Anfield season ticket holder David William Mather drove to Sheffield with four friends, all of whom survived. The Huyton post office clerk had wanted to become a police officer, but his 'true love was football'. His ashes were buried by the Kop after he died.
His brother John told the inquests: "Our lives without David are always tinged with sadness."
David William Mather was born on October 17, 1969 and was a son, a brother, grandson, nephew and cousin. David was my parent's first born and they waited seven years to conceive him.
The fact that they tried so hard and waited for so long for him to be brought into the world made him extra special. David had such a short life and was only 19 years old when he was taken from us.
David had a quiet disposition, but at the same time was a typical joker with his friends and family.
I remember an occasion when we bought a mask of a wrinkly old man in Blackpool and we took it in turns to scare drivers out of the passenger window.
On one occasion, David wore the mask when he opened the door to my nan and he scared the living daylights out of her. The mask soon became known as the notorious 'Blackpool Mask'.
As a child, I recall the holidays we used to have together as a family. We only ever holidayed in this country, but had some wonderful times together in Wales, Cornwall and Devon, and we had day-trips to Blackpool.
During our time in Devon, David and I went to the golf course and played in the sand dunes with our dog, Sam.
As boys and the only two siblings, we also used to play fight together and of course David always won. We would also head down to Southport beach with my mother's family and spent the whole day there with our windbreakers and camper stove playing beach cricket.
My nan would bring us boiled ham and bread for tea, which would be accompanied with chips from the local chippy. If we were lucky, then we would go on to the fair, as David was fond of the rides.
Christmas was when David was at his happiest. The first thing David did on Christmas Day was run downstairs and count his presents. I recall on one occasion he opened my presents by mistake and was chuffed to find out he still had some yet to open.
One of my most memorable Christmases is when David bought us computer games to play. We spent most of the day playing computer games together, especially as it was the thing in the 1980s. Little did David know that this would spark my IT career.
We then had Christmas all over again with my mother's family on Boxing Day, exchanging presents and playing games. It was a family tradition for the children to play against the adults in a pool competition for a small trophy cup.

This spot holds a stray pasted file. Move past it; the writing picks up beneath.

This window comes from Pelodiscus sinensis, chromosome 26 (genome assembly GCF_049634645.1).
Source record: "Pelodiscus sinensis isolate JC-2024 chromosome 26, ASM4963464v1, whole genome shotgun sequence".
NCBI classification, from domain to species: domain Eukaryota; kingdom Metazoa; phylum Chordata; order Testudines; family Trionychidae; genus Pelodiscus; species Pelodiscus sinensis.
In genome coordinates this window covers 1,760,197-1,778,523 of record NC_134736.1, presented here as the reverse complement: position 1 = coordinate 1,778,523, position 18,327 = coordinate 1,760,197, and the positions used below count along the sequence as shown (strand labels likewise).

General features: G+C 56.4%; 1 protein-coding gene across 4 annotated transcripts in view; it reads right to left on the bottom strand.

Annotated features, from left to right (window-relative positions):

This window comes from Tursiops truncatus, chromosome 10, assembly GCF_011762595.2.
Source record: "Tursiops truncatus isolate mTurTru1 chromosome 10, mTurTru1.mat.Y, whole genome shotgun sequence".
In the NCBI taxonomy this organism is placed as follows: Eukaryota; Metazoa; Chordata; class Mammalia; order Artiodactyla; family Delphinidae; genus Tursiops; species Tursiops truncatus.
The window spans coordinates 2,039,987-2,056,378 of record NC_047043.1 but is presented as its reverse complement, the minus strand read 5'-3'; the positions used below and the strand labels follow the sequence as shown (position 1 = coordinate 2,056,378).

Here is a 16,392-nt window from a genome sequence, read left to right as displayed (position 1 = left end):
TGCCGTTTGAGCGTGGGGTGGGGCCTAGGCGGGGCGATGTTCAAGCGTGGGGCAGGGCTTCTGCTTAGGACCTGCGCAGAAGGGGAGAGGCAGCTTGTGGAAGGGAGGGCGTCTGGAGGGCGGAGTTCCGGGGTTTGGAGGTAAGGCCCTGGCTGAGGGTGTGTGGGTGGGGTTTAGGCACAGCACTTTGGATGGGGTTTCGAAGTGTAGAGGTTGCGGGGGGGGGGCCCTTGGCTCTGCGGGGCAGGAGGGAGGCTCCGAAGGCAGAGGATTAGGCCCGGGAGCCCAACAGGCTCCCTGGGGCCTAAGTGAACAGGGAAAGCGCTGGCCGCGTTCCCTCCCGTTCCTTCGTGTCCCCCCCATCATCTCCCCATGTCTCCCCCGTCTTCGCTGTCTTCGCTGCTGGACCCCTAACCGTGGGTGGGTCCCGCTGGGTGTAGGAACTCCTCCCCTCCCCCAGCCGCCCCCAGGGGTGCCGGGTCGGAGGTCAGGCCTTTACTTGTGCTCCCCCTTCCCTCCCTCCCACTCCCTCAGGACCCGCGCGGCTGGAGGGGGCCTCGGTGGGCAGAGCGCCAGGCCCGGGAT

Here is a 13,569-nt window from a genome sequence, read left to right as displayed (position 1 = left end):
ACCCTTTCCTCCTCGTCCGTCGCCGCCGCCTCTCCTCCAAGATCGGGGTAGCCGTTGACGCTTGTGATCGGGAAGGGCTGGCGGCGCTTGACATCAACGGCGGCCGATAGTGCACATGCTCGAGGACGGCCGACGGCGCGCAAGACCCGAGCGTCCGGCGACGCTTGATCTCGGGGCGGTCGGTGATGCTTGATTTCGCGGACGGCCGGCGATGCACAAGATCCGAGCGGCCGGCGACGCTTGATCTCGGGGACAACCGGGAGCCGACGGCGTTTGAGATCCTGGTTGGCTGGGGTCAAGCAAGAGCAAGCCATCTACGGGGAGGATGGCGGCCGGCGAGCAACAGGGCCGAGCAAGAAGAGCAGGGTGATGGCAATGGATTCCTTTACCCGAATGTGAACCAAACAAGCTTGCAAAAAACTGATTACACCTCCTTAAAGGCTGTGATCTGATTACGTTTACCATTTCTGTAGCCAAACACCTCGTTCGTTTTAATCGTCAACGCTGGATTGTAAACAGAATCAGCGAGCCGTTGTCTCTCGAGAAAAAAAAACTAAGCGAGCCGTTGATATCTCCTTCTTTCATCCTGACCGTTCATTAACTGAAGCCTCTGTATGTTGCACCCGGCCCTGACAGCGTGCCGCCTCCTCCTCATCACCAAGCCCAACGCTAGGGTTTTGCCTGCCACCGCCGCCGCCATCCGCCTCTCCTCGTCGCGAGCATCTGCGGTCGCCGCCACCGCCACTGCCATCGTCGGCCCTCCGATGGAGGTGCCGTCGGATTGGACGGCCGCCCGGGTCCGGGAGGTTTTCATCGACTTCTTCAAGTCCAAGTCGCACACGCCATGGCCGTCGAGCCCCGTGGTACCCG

As one of the eldest, David led the kids and David would often win the competition. This was mainly because David was a keen snooker player and part of a club.
But David's true love was football. Like the thousands at the semi-final match at Hillsborough, David was mad on football. He was a season ticket holder and rarely missed a game.
David loved going to the games. It was one of the things to do in the 1980s when Liverpool was at its height.
David took me to a game at Anfield; it was when Liverpool beat Arsenal 7-1. It was a wonderful experience and probably one of the first games I went to. David's ashes are in the corner of the Kop at Anfield.
David was always there for me as an older brother, driving me around when he first got his driving licence, especially to McDonald's drive-through. I blame him for me liking McDonald's.
I remember a funny occasion when I was learning to drive, and my friend and I decided it would be a good idea to borrow David's car. I drove it back around the block, but I didn't know how to reverse, so we had to push it back. David soon found out and that was the last time I was allowed to sit in his car.
David was a bright lad and got all his O-levels. He always liked to read from a young age and was a massive Stephen King fan.
I think this was probably due to my auntie Jackie, who gave David the books once she had finished reading them.
We were very close to my mother's family and lived in close proximity to one another. My nan often made us bananas and custard, which I hated but David adored.
My parents divorced the year before David died. In that year, David soon became the man of the house and provided for both my mother and I.
He worked hard at the post office and applied to become a police officer and was waiting to be called for his medical test. He aspired to be an officer because he thought he could do good and because it was a safe, stable career.
David was always there for our mum, giving most of his earnings to her at the end of the week and helping her carry out the weekly shop every Saturday morning.
Our mum could not drive, so relied on David to chauffeur her around. We relied on him a lot and he never begrudged us.
Losing David greatly affected us and life has never been the same since. We can only guess as to what his life may have held. Marriage? Children? These are things we will never know.
He will never know that he was an uncle to Tomas, and Tomas was denied a doting uncle, or see his cousins and their children.
He was not there to be my best man at my wedding and missed other numerous family weddings and celebrations which, without David, are always tinged with sadness.
Our mum never got to say goodbye to her son on that day and wishes more than anything that she had the chance to say goodbye to him one more time.
We miss him every day and wish on that fateful day that he had never left the house.
Rest in Peace